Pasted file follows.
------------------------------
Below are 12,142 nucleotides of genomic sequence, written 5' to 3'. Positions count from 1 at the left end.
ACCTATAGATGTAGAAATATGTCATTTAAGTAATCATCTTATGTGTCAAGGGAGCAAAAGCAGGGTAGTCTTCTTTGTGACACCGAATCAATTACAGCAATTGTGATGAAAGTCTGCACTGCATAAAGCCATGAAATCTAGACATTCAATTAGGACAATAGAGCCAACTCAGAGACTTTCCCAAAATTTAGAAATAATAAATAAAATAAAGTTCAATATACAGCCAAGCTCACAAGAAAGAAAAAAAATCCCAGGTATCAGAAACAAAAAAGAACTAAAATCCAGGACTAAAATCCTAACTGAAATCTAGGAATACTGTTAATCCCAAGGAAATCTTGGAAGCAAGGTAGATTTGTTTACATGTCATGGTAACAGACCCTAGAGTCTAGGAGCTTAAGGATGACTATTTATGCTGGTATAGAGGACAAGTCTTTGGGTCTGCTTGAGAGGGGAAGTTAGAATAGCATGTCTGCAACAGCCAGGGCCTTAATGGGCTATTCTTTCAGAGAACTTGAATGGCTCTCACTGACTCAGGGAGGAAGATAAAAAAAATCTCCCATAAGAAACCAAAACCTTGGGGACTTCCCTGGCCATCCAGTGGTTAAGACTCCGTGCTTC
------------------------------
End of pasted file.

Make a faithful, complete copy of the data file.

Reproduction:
Below are 12,142 nucleotides of genomic sequence, written 5' to 3'. Positions count from 1 at the left end.
ACCTATAGATGTAGAAATATGTCATTTAAGTAATCATCTTATGTGTCAAGGGAGCAAAAGCAGGGTAGTCTTCTTTGTGACACCGAATCAATTACAGCAATTGTGATGAAAGTCTGCACTGCATAAAGCCATGAAATCTAGACATTCAATTAGGACAATAGAGCCAACTCAGAGACTTTCCCAAAATTTAGAAATAATAAATAAAATAAAGTTCAATATACAGCCAAGCTCACAAGAAAGAAAAAAAATCCCAGGTATCAGAAACAAAAAAGAACTAAAATCCAGGACTAAAATCCTAACTGAAATCTAGGAATACTGTTAATCCCAAGGAAATCTTGGAAGCAAGGTAGATTTGTTTACATGTCATGGTAACAGACCCTAGAGTCTAGGAGCTTAAGGATGACTATTTATGCTGGTATAGAGGACAAGTCTTTGGGTCTGCTTGAGAGGGGAAGTTAGAATAGCATGTCTGCAACAGCCAGGGCCTTAATGGGCTATTCTTTCAGAGAACTTGAATGGCTCTCACTGACTCAGGGAGGAAGATAAAAAAAATCTCCCATAAGAAACCAAAACCTTGGGGACTTCCCTGGCCATCCAGTGGTTAAGACTCCGTGCTTC